Several cases of broadly viewed interdisciplinary research are considered. Discussed are the disciplinary status of natural philosophy in the middle ages; the dispute about witchcraft in the Renaissance; the disciplinary formation of chemistry in the interaction between peripatetics, jatrochemists, spagirists and atomists; and the conceptual shifts in Maxwell’s electrodynamics. These debates are analyzed using two major notions—habitus and reflexion—that differ from those of Bourdieu. Habitus is taken as a methodological attitude based on natural and historically rooted adherence to a theory, or world picture, based on the shared research practice. Reflexion represents a critical and proactionary stance towards a revision of an established theoretical framework, which is irreducible to the logic of rational criticism. Various cases of habitus-reflexion controversy provide a valuable source for a typological picture of interdisciplinary research. And this, in turn, helps clarify the nature of interdisciplinarity in general, given the topicality of this cognitive pattern in the contemporary science.

Interdisciplinary interaction in modern science has become a usual phenomenon deserving more serious philosophical and scientific understanding. Why is an epistemological analysis of interdisciplinary research significant? The rationale for this attention stems from the nonclassical approaches in epistemology and philosophy of science that emphasize the communicative nature of the cognitive process and, moreover, the essential determination of the content of knowledge by various types and forms of communication.  Continue Reading…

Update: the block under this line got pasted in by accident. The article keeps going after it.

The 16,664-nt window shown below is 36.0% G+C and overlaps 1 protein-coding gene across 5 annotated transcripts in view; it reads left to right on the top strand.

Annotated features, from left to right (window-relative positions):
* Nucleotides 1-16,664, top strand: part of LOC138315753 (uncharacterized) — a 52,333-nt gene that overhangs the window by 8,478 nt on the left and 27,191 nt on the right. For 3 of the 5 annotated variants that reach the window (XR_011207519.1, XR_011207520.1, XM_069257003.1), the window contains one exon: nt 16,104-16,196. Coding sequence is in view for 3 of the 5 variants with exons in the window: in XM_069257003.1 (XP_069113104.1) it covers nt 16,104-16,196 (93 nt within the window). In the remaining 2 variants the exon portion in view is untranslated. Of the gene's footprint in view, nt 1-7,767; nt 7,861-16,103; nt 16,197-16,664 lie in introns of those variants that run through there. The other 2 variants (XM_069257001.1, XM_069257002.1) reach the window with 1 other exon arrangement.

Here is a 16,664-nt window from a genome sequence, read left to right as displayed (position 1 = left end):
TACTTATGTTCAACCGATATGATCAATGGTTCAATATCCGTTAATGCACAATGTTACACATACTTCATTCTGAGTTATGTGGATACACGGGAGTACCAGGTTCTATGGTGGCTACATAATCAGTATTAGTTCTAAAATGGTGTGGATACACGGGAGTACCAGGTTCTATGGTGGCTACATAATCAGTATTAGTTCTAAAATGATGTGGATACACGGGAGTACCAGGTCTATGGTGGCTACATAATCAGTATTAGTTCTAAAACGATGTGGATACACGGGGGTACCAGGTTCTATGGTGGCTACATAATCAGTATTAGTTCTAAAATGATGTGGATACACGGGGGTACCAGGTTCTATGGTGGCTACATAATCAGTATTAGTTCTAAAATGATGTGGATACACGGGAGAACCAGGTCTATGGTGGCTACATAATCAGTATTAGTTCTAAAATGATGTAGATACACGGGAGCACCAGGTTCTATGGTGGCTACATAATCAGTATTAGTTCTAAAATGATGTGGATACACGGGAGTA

Author Information: Patrick J. Reider, University of Pittsburgh at Greensburg,

Normative Functionalism and the Pittsburgh School: Table of Contents

Reider, Patrick J. 2012. “Sellars on Perception, Science, and Realism: A Critical Response.” Social Epistemology Review and Reply Collective 2 (1): 39-56.

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In this article, I explain the manner in which Sellars’ version of realism is undermined by his Kantian commitments and his normative functionalism. After providing an account of the perceptual and scientific models that support his realism, I argue for the following: Sellars’ perceptual/cognitive models do not permit sufficient perceptual and conceptual access to warrant a version of realism predicated upon our ability to know mind-independent existence. In other words, Sellars’ Kantian commitments, his norm-driven view of concepts, and his norm-guided view of reason place severe limits on one’s access to mind-independent reality. Consequently, when one strictly holds Sellars to these limits, he cannot show (or significantly support) the manner in which knowledge of mind-independent existence is possible.

1.1 Introduction

In what manner does Sellars believe perceptual knowledge is possible in light of his normative functionalist views? For instance, if 1) the meaning of words can be partly or fully reduced to the function they play in a language, 2) norms mediate and/or determine these functions, and 3) the manner in which perception unfolds is shaped by these norms (all of which are important aspects of normative functionalism), then in what sense does Sellars believe we can have objective empirical knowledge? This is an important question to ask, as it reveals the manner in which Sellars believes science, as a discipline founded upon empirical observation, can lead to knowledge of mind-independent existence.